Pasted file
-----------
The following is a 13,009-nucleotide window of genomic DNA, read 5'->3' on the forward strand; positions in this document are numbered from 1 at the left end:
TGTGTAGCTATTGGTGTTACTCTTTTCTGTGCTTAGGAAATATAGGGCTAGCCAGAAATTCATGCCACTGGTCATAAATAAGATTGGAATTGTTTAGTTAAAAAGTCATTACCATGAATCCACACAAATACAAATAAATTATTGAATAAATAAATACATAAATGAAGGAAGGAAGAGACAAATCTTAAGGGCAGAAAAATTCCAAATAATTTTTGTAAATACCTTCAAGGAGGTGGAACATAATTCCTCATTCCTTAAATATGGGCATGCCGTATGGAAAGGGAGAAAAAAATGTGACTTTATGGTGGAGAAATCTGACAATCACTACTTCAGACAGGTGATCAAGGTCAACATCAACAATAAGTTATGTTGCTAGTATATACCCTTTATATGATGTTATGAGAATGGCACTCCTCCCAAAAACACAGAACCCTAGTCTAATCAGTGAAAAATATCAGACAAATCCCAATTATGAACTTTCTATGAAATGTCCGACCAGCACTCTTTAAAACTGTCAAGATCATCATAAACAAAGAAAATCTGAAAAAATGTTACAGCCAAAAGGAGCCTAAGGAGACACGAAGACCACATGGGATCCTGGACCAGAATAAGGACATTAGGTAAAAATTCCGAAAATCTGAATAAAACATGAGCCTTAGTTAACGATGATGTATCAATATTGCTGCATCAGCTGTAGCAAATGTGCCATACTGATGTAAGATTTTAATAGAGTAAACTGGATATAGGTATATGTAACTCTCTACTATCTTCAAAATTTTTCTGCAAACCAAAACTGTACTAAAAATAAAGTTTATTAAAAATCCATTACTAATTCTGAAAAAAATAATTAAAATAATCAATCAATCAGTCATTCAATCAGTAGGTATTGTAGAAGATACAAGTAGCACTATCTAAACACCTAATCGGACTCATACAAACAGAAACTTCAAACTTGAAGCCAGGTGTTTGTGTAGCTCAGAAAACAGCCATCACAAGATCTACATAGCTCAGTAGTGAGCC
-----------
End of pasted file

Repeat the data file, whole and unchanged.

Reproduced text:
The following is a 13,009-nucleotide window of genomic DNA, read 5'->3' on the forward strand; positions in this document are numbered from 1 at the left end:
TGTGTAGCTATTGGTGTTACTCTTTTCTGTGCTTAGGAAATATAGGGCTAGCCAGAAATTCATGCCACTGGTCATAAATAAGATTGGAATTGTTTAGTTAAAAAGTCATTACCATGAATCCACACAAATACAAATAAATTATTGAATAAATAAATACATAAATGAAGGAAGGAAGAGACAAATCTTAAGGGCAGAAAAATTCCAAATAATTTTTGTAAATACCTTCAAGGAGGTGGAACATAATTCCTCATTCCTTAAATATGGGCATGCCGTATGGAAAGGGAGAAAAAAATGTGACTTTATGGTGGAGAAATCTGACAATCACTACTTCAGACAGGTGATCAAGGTCAACATCAACAATAAGTTATGTTGCTAGTATATACCCTTTATATGATGTTATGAGAATGGCACTCCTCCCAAAAACACAGAACCCTAGTCTAATCAGTGAAAAATATCAGACAAATCCCAATTATGAACTTTCTATGAAATGTCCGACCAGCACTCTTTAAAACTGTCAAGATCATCATAAACAAAGAAAATCTGAAAAAATGTTACAGCCAAAAGGAGCCTAAGGAGACACGAAGACCACATGGGATCCTGGACCAGAATAAGGACATTAGGTAAAAATTCCGAAAATCTGAATAAAACATGAGCCTTAGTTAACGATGATGTATCAATATTGCTGCATCAGCTGTAGCAAATGTGCCATACTGATGTAAGATTTTAATAGAGTAAACTGGATATAGGTATATGTAACTCTCTACTATCTTCAAAATTTTTCTGCAAACCAAAACTGTACTAAAAATAAAGTTTATTAAAAATCCATTACTAATTCTGAAAAAAATAATTAAAATAATCAATCAATCAGTCATTCAATCAGTAGGTATTGTAGAAGATACAAGTAGCACTATCTAAACACCTAATCGGACTCATACAAACAGAAACTTCAAACTTGAAGCCAGGTGTTTGTGTAGCTCAGAAAACAGCCATCACAAGATCTACATAGCTCAGTAGTGAGCC